Chattanoogans will spend a long time telling “horror stories” of danger and destruction from the storm on Monday — and some people may still be without electricity today. Some may not get renewed electric service until later this week.
But many are giving thanks that, according to initial reports, deaths and serious injuries in this area were far fewer than they might have been. Tragically, one Polk County man died when a tree struck his home.
Meanwhile, some houses were flattened, and several cars were crushed by falling trees. Power was interrupted to as many as 37,000 homes. There is a terrible mess left to be cleaned up, and there is much damage to be overcome.
Unpredictable springlike weather, if not spring itself yet, has clearly not come in “like a lamb”!
There is no immediate way even to realistically estimate the property damage, not to mention the disruptions and inconveniences of many kinds to countless people.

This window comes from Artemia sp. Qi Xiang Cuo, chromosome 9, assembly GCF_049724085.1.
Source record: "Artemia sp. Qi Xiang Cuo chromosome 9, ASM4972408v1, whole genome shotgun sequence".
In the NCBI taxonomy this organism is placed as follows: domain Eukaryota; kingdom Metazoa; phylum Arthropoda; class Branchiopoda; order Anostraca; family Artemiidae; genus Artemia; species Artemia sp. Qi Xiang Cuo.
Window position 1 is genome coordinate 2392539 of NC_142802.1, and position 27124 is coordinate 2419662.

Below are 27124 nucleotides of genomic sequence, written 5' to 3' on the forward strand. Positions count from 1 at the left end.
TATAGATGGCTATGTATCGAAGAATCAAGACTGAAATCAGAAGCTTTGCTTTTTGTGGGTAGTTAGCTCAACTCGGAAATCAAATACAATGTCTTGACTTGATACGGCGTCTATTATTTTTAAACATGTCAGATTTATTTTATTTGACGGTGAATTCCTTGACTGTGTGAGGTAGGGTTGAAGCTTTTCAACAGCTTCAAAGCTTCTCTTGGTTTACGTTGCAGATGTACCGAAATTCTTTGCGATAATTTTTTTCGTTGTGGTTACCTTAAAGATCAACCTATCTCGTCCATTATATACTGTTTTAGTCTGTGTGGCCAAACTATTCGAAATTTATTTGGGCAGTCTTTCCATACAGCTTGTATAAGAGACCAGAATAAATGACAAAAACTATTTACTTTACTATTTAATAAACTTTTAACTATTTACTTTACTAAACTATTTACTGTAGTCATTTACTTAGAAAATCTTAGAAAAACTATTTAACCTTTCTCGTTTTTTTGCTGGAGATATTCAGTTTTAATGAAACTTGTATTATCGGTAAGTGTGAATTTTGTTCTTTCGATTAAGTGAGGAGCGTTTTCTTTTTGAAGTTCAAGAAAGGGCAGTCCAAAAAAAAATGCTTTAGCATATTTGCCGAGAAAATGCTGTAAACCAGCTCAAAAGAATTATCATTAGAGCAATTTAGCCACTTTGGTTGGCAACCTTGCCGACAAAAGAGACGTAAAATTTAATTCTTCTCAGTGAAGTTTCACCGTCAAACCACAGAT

The storm reminded us forcefully of the terrible power of nature, and the powerlessness of humans in the face of it.
We appreciate our police officers, firefighters, electric service workers and many other people who have lent helping hands, officially or personally, to serve us all.
This is certainly a time for volunteers to extend aid to many in need and for our fine local governments and admirable emergency and social welfare agencies to continue to alleviate both personal and public distress.
Much better weather is expected this week, but we are wary because of predictions that more storms of some degree may be coming Saturday.
It’ll take a long time for some people to recover from the damage, for downed trees to be removed, for smashed homes and cars to be cleared or repaired, and for the high costs of the destruction to be paid.
It is during and after alarming occurrences such as Monday’s storm that we are reminded afresh of the power of nature in its amazing manifestations.